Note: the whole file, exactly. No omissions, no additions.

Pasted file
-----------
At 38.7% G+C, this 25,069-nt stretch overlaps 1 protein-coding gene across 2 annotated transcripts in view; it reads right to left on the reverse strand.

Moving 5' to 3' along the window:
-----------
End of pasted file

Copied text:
At 38.7% G+C, this 25,069-nt stretch overlaps 1 protein-coding gene across 2 annotated transcripts in view; it reads right to left on the reverse strand.

Moving 5' to 3' along the window: